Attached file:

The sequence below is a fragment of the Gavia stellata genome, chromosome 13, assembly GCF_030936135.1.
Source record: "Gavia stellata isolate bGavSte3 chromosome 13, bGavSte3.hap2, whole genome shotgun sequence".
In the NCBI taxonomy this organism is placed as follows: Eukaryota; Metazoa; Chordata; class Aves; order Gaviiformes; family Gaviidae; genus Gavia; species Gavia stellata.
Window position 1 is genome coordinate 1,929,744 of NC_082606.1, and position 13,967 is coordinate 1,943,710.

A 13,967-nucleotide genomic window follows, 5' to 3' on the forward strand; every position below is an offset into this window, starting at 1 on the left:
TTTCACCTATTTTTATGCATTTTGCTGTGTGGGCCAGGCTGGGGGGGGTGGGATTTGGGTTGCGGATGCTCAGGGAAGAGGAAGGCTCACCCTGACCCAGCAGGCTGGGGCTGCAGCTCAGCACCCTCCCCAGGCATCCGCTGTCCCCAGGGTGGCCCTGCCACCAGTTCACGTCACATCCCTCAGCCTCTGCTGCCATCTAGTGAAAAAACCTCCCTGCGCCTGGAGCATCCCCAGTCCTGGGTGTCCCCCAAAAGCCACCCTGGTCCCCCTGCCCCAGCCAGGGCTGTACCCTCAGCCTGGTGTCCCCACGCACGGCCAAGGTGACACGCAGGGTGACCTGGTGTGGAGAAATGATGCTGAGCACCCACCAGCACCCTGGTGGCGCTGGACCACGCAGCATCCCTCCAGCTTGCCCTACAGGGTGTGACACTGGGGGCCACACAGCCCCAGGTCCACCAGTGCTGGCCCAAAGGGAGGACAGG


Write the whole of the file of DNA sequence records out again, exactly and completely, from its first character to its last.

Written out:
The sequence below is a fragment of the Gavia stellata genome, chromosome 13, assembly GCF_030936135.1.
Source record: "Gavia stellata isolate bGavSte3 chromosome 13, bGavSte3.hap2, whole genome shotgun sequence".
In the NCBI taxonomy this organism is placed as follows: Eukaryota; Metazoa; Chordata; class Aves; order Gaviiformes; family Gaviidae; genus Gavia; species Gavia stellata.
Window position 1 is genome coordinate 1,929,744 of NC_082606.1, and position 13,967 is coordinate 1,943,710.

A 13,967-nucleotide genomic window follows, 5' to 3' on the forward strand; every position below is an offset into this window, starting at 1 on the left:
TTTCACCTATTTTTATGCATTTTGCTGTGTGGGCCAGGCTGGGGGGGGTGGGATTTGGGTTGCGGATGCTCAGGGAAGAGGAAGGCTCACCCTGACCCAGCAGGCTGGGGCTGCAGCTCAGCACCCTCCCCAGGCATCCGCTGTCCCCAGGGTGGCCCTGCCACCAGTTCACGTCACATCCCTCAGCCTCTGCTGCCATCTAGTGAAAAAACCTCCCTGCGCCTGGAGCATCCCCAGTCCTGGGTGTCCCCCAAAAGCCACCCTGGTCCCCCTGCCCCAGCCAGGGCTGTACCCTCAGCCTGGTGTCCCCACGCACGGCCAAGGTGACACGCAGGGTGACCTGGTGTGGAGAAATGATGCTGAGCACCCACCAGCACCCTGGTGGCGCTGGACCACGCAGCATCCCTCCAGCTTGCCCTACAGGGTGTGACACTGGGGGCCACACAGCCCCAGGTCCACCAGTGCTGGCCCAAAGGGAGGACAGG